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  • Business premises test for PSI

    To pass the business premises test for personal services income (PSI) in an income year, your business premises must meet certain location and usage criteria.

    You pass the test if at all times in the income year, your business premises meets all of the following conditions:

    At all times in the income year means on every day during the income year in which PSI is generated. If you only traded for part of the income year, and maintained and used the premises to conduct activities for the entire time you traded, you may still be able to pass the test.

    You can change premises during the year as long as, at all times, there are premises meeting the requirements of the test.

    If you operate through a company, partnership, or trust and you have more than one individual generating PSI, you will need to work out whether you pass the business premises test for each individual. It is possible to be a PSB for one individual but not another.

    Example

    John does consultancy work as a sole trader. He started trading on 1 February, which means, in the income year, he only traded for five months. For these five months, John did the consultancy work from an office building he rented.

    John meets this condition of the business premises test as he maintained and used a business premises for the entire time that he was trading in the income year.

    End of example

    Used mainly for personal services work

    To meet this condition, you must use the business premises mainly (more than 50%) for work that generates your PSI. You may conduct activities that are private or unrelated to your personal services work at the premises provided they are 50% or less of all activities conducted at the business premises.

    Used exclusively by you

    To meet this condition, you must have exclusive use of the premises. This means you must own or lease the premises.

    If you jointly lease premises with another person or business, this would not be considered exclusive use.

    If you operate through a company, partnership, or trust that owns or leases premises and you have multiple individuals generating PSI at that premises, you would still be considered to have exclusive use.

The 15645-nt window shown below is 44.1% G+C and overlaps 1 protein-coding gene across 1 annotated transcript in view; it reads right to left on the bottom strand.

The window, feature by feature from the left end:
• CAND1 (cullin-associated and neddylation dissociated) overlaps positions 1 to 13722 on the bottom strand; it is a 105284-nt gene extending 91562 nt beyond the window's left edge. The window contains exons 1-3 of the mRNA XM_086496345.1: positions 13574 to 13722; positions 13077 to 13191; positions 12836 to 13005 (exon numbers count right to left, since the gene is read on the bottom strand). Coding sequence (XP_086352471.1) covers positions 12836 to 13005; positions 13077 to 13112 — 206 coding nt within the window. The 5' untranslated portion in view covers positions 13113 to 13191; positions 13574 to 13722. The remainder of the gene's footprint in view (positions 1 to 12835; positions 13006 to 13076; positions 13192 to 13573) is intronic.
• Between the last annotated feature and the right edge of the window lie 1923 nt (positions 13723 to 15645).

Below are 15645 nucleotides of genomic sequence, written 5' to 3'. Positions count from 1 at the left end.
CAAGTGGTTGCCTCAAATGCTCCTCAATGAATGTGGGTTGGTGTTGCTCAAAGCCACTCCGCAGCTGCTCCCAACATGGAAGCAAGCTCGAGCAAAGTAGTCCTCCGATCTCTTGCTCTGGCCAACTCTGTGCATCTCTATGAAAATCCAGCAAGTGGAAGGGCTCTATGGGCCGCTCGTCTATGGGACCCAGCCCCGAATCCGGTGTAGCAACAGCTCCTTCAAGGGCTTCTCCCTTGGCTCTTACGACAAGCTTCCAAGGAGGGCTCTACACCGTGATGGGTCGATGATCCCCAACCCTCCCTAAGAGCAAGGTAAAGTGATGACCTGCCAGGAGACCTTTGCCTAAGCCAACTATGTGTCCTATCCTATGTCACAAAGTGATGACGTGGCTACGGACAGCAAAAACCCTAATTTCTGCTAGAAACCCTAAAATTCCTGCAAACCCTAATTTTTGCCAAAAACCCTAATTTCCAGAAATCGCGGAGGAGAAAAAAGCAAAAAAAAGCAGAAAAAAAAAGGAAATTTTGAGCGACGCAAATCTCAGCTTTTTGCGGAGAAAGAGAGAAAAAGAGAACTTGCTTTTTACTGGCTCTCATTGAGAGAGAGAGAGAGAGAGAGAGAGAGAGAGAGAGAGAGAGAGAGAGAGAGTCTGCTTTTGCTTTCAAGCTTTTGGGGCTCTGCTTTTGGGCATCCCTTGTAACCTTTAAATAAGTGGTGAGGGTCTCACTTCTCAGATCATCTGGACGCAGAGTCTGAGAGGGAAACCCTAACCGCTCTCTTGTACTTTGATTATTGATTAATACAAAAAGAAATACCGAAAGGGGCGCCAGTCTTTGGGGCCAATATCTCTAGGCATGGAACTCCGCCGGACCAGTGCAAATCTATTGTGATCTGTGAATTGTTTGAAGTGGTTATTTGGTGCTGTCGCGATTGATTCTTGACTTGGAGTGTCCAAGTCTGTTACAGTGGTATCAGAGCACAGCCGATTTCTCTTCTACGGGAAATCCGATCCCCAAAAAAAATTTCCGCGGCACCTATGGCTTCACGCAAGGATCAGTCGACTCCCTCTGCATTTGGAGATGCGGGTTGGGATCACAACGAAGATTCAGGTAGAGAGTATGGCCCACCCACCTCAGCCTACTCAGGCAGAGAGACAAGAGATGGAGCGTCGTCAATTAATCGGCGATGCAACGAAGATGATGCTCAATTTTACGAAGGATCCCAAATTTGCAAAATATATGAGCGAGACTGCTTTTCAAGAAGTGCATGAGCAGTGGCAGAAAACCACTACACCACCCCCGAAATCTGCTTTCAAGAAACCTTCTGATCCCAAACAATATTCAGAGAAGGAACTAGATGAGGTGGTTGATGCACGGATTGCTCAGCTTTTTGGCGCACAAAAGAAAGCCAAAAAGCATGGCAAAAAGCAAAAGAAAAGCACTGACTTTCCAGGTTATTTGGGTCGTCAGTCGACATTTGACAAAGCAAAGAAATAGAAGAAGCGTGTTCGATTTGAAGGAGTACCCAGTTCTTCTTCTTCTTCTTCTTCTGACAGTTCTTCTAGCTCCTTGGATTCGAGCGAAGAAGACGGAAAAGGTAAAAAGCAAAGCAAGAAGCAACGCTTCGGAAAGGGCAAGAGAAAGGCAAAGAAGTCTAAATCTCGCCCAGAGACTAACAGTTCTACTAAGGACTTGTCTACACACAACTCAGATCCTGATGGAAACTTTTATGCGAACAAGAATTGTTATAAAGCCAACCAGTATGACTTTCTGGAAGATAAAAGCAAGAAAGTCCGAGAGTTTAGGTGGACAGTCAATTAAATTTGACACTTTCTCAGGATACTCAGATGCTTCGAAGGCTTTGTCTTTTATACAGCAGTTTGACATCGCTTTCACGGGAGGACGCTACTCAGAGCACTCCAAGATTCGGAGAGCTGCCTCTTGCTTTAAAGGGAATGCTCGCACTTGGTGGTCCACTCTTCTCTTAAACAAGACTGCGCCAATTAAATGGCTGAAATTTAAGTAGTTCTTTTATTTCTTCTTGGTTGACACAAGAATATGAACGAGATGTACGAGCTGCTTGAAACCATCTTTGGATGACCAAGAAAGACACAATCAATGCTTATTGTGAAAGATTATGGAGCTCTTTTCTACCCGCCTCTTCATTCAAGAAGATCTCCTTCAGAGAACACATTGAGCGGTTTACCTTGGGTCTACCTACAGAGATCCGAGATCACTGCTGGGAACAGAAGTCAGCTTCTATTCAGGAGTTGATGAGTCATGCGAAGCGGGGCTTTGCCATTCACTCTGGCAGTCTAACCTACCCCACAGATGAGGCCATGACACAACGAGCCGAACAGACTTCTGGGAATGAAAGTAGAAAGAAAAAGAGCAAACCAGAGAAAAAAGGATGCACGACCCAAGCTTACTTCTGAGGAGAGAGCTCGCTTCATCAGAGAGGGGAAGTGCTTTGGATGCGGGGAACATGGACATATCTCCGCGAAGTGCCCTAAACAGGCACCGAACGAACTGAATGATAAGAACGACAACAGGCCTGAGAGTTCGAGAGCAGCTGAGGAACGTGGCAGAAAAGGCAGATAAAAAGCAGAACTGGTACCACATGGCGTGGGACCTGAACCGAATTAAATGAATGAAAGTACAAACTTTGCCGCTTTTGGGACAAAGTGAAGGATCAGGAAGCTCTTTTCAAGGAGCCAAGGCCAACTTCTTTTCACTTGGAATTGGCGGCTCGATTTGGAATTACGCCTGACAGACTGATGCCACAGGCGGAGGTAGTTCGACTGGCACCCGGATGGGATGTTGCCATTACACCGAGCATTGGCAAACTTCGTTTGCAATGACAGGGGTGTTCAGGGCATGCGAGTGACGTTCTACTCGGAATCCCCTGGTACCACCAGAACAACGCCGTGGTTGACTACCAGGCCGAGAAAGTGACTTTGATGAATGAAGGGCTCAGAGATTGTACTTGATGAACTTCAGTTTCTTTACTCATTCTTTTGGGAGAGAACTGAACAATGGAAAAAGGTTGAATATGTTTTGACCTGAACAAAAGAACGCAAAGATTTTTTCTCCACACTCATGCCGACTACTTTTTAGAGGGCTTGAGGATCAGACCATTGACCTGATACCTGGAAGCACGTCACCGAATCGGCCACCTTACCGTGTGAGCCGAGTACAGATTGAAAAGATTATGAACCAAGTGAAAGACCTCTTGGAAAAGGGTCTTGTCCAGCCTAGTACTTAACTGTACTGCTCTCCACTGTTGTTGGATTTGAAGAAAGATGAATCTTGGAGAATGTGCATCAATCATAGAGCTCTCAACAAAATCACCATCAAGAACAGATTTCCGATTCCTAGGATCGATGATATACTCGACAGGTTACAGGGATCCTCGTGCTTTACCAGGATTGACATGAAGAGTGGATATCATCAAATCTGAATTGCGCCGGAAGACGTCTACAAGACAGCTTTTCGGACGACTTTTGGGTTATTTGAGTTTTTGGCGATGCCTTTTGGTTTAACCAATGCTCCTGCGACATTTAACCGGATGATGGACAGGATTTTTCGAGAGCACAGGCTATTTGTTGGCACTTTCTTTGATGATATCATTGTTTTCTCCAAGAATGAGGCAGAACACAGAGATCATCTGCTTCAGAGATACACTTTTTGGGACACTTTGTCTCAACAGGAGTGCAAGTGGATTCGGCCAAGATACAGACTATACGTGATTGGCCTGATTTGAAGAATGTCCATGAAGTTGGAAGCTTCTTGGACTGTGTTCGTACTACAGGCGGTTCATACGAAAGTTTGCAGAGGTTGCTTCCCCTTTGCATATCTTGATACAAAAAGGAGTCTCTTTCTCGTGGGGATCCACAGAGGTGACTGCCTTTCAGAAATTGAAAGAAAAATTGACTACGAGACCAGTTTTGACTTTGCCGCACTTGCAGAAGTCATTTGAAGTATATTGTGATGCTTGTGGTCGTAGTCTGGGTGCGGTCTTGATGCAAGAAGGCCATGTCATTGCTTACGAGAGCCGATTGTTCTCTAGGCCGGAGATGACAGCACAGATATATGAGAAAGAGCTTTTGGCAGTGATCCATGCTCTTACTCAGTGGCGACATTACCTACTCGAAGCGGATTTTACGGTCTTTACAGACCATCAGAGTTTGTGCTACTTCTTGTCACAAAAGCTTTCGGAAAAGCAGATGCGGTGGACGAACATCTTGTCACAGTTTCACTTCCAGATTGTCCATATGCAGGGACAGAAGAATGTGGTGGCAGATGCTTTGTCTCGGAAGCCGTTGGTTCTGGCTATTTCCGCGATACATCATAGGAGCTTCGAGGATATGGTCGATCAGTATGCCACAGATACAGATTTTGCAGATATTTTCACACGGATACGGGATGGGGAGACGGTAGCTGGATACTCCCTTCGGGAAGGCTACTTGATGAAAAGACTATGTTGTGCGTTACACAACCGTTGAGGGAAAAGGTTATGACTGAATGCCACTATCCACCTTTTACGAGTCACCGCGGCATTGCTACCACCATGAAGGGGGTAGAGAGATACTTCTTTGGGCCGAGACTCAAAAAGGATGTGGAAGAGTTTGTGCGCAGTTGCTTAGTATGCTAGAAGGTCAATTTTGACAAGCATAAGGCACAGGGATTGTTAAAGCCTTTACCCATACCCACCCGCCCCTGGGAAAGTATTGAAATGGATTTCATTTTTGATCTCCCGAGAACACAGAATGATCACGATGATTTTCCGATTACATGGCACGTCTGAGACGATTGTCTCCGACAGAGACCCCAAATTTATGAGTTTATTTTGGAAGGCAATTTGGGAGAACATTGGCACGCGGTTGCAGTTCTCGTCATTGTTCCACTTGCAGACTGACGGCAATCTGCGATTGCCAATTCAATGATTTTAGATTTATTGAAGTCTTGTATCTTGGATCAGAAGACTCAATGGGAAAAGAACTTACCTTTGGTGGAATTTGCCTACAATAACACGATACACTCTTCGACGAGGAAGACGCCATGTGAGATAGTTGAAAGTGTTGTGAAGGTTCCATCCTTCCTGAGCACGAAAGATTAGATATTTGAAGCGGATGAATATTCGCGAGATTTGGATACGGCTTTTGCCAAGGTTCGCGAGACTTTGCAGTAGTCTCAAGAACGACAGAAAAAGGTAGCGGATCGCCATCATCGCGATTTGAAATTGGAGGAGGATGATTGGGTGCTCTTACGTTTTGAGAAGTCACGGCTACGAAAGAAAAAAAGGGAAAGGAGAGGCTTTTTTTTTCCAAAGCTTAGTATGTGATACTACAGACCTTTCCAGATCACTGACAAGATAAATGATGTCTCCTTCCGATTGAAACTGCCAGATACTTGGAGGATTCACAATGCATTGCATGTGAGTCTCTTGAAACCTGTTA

Example

    Jane is a lawyer who earns PSI through a partnership, Smith & Hagen. The partnership leases the bottom floor of a three-storey building. Clients can enter the office from the shared foyer.

    Smith & Hagen meets this condition of the business premises test as the office space the partnership leases is exclusively used for the partnership's business.

    End of example

    Physically separate from your private premises

    To meet this condition, the business premises must be separate from any premises which you or your associates use for private purposes. This means that business premises within private premises (for example, within your home) won't be considered physically separate.

    Physically separate from your private premises means:

    • the physical appearance of the business premises is distinct and separate from adjoining or surrounding private premises
    • access to the business premises for you and your clients is separate from access to your home

    Physically separate from your client's premises

    The premises must also be physically separate from the premises of your clients (or their associates).

    Generally, physically separate from your clients means:

    • the business premises are not physically or functionally incorporated into the premises of your client
    • access to your business premises is separate to the access to your client's premises
    • there is no internal access between your business premises and the client's business premises.

    For example if you lease a room at the premises of your client to conduct your business, your business premises are not physically separate from your client's premises.

    If you lease a discrete floor, or part of a floor, at the premises of your client, whether your premises are physically separate will depend on a range of factors, such as entry and exit facilities, signage, security arrangements and the extent to which the floors in the building are functionally and physically integrated.

    Remember, you only need to pass one of the tests in Step 4.

    Next steps:

    Last modified: 07 Aug 2019QC 46035